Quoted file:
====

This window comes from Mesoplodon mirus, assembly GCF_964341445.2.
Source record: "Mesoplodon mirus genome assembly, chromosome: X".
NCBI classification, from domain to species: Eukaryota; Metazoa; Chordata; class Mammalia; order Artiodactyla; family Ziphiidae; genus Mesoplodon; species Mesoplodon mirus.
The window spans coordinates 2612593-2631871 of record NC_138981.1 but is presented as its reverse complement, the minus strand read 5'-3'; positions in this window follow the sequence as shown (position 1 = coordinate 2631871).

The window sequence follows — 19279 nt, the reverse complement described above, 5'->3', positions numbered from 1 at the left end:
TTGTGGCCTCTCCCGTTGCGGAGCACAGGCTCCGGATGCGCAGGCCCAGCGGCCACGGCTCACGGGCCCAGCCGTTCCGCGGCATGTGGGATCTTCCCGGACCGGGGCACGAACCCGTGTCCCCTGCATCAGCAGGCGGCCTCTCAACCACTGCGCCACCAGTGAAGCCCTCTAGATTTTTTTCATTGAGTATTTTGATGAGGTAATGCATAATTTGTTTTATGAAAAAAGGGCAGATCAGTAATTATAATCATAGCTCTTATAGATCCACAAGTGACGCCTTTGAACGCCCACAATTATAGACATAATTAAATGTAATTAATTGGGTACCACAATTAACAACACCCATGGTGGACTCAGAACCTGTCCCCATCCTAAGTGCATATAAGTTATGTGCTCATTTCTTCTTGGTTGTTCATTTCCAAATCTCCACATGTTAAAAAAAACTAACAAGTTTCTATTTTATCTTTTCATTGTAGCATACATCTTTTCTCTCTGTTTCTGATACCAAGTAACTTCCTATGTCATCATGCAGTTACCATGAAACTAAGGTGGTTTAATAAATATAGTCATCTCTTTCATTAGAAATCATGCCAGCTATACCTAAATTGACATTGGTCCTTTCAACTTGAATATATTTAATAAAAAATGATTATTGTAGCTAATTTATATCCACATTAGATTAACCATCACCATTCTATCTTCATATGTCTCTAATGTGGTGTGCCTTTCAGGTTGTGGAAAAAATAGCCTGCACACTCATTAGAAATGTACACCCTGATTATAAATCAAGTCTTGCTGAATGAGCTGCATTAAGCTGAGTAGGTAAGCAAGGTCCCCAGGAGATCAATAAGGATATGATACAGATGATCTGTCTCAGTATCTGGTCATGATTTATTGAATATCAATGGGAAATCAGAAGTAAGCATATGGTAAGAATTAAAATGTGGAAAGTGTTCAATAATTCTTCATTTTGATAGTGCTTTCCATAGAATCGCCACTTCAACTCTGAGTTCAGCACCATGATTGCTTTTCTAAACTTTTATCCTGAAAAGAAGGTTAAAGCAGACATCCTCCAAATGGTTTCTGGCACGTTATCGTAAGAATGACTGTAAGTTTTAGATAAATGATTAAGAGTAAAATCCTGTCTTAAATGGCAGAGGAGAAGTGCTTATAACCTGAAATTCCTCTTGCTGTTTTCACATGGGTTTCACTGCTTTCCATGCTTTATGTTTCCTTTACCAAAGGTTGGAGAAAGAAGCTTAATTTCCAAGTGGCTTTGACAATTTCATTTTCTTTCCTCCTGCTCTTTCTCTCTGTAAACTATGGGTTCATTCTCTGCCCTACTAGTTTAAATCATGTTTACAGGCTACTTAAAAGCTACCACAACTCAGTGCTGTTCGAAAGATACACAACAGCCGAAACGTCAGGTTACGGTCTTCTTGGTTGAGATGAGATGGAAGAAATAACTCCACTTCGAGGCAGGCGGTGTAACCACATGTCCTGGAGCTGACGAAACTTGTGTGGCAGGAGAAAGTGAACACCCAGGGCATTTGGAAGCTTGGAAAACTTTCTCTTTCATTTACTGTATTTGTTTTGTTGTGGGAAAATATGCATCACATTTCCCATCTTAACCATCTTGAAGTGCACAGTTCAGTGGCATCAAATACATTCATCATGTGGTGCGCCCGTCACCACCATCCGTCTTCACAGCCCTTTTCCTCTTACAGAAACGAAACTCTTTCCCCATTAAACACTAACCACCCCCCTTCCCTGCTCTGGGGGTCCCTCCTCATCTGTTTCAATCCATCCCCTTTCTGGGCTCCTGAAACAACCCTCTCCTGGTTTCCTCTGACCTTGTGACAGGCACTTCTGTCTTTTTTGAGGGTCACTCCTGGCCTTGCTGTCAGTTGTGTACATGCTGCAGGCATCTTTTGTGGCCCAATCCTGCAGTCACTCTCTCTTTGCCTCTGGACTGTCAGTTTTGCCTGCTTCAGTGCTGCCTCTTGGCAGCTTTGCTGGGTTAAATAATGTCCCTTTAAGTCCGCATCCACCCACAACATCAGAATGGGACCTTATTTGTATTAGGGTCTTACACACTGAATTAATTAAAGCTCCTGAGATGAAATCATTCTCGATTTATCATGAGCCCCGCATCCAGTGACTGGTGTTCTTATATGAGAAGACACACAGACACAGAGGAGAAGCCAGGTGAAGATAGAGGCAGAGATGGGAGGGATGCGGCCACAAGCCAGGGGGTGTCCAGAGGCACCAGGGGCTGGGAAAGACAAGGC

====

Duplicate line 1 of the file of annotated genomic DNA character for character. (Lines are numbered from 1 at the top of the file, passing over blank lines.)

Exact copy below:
This window comes from Mesoplodon mirus, assembly GCF_964341445.2.